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What is air filtration?

An air filter has the primary task to filter particulate matter from sucked-in air. That will create a comfortable indoor climate and decrease the risk of spreading virus particles.

4 ways to trap solid dust particles

There are two types of dust particles, which are solid and gaseous. However, how to trap solid or gaseous dust particles is different. In this blog, the focus is on solid dust particles.

There is a large diversity of air filters with different features and quality. However, the principle of air filtration is the same. The sucked-in air enters the air filter from one side and comes out clean from the other side. Nevertheless, what exactly happens within the air filter is not always clear.

Solid dust particles can be captured in four different ways. We explain these four methods separately from each other below. There is the sieve effect, the inertia mass effect (collision principle), the diffusion effect, and the interception effect.

The sieve and inertia-mass effect

The sieve effect
One of the most applied and easy filter techniques is the so-called sieve effect. A dust particle is taken through an air duct by the airflow. Then, the particle reaches the filter media and is too large to pass through the media fibres. The dust particle is therefore held back and remains behind in the air filter. That is the same principle as if you are going to sieve a flower. The delicate flower goes through the sieve, and the residual peelings remain behind in the sieve.

The inertia-mass effect (collision principle)
For bigger dust particles, the inertia-mass effect works the best. The dust particle is blown into the filter by the airflow. The air then reaches the fibres and bends nicely around them. When the bigger dust particle has reached the fibres, this one, on the other hand, follows a straight path and collides, as it were, with the fibres. Thus, the dust particle remains behind in the filter, and the air passes through the filter.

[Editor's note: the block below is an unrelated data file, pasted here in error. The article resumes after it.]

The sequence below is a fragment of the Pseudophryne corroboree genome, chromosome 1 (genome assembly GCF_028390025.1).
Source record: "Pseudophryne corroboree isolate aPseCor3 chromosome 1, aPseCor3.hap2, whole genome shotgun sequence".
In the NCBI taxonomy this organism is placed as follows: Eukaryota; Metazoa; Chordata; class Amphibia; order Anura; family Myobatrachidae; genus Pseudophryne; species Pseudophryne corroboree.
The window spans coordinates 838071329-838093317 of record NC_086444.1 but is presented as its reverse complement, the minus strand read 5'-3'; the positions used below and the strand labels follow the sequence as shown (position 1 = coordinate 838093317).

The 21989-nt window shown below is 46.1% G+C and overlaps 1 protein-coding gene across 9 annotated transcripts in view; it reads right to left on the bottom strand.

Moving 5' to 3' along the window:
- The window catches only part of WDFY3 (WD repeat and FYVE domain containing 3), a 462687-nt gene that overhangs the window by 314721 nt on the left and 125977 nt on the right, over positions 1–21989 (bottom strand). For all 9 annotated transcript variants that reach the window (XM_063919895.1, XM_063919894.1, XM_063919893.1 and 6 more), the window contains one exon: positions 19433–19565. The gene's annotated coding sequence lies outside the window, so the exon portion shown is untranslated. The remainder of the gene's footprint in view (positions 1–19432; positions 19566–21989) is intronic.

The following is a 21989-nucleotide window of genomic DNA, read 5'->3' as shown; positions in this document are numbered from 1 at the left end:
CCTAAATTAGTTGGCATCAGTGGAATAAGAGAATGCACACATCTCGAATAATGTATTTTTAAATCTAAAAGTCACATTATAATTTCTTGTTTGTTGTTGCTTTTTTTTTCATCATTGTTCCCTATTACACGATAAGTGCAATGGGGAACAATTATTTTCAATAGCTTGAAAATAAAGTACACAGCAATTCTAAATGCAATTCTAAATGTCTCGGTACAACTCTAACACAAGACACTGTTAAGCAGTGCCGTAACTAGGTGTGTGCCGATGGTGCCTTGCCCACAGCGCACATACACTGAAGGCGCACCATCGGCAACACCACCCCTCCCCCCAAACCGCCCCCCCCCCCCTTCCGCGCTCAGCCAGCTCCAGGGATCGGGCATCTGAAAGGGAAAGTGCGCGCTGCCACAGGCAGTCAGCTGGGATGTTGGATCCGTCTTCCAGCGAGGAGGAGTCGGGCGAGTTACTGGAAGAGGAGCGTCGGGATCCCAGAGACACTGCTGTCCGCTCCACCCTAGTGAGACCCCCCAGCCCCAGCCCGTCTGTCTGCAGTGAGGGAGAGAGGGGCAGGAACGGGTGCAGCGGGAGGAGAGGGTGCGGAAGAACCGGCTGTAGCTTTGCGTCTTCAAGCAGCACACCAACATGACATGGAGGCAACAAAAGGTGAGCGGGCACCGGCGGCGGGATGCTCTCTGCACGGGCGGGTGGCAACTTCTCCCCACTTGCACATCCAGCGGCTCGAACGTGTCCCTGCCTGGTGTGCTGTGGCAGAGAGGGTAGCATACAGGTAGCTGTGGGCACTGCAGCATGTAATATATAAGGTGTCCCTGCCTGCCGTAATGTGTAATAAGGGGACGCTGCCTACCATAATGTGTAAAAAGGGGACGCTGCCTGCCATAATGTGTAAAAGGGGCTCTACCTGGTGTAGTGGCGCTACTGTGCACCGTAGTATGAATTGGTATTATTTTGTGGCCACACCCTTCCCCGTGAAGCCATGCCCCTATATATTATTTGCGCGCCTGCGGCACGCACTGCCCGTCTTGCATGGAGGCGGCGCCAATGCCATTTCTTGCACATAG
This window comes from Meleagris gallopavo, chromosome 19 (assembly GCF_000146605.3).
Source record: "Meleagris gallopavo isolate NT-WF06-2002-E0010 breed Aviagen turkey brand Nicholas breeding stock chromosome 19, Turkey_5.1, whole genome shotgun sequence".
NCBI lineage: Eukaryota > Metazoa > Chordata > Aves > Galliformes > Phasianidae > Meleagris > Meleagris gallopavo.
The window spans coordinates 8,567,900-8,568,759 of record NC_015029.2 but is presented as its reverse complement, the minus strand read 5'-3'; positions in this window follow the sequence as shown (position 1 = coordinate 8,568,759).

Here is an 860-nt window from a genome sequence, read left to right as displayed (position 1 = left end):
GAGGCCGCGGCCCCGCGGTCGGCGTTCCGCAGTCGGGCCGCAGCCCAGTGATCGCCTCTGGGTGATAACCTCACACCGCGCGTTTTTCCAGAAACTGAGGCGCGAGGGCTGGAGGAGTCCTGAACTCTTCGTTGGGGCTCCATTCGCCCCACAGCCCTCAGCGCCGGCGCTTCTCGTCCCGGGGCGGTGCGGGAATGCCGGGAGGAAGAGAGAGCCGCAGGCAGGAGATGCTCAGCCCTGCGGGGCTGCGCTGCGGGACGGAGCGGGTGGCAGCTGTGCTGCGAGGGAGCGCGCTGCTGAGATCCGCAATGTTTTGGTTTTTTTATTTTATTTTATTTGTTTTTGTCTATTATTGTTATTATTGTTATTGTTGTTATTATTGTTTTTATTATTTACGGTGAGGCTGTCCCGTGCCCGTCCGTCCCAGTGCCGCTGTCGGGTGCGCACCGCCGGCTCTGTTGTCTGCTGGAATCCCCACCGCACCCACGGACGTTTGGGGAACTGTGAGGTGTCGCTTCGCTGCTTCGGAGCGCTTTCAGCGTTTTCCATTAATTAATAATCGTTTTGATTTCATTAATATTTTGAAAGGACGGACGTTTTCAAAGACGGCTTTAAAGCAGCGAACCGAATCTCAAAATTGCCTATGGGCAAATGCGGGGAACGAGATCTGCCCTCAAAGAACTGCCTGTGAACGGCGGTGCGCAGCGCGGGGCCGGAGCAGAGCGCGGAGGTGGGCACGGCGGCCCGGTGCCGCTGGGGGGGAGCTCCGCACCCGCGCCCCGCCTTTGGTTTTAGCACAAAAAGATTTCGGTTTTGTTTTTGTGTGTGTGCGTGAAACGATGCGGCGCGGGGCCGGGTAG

The diffusion and interception effect

The diffusion effect
The smaller dust particles are possible to capture with the means of the diffusion effect. Because the dust particles are so small, slight changes can interrupt the path of the dust particle. Hence, the dust particles do not follow an airflow but instead move between the airflows (Brownian motion) and can be compared with a gaseous particle. Due to the irregular movements of the dust particles, there is a very high probability that they will collide with the fibre and thus be trapped.

The interception effect
The last way to trap dust particles is by the means of the interception effect. This method is used only with synthetic media because of the electrostatic force. The dust particles follow the airflow in the usual way. When the dust particle approaches a fibre, it is pulled towards it by electrostatic force. Then, the dust particles remain stuck to the fibre and are therefore trapped.


An air filter consists, of course, of thousands of these fibres. That allows it to capture a large number of dust particles. The actual efficiency of the filter can fluctuate during its lifetime. Thus, some filters work better if some dust has already been captured. The different methods can be applied in one air filter as well. This combined effect ensures overall efficiency.

Written by Elmo
Marketing Manager at TOPS Luchtfilters

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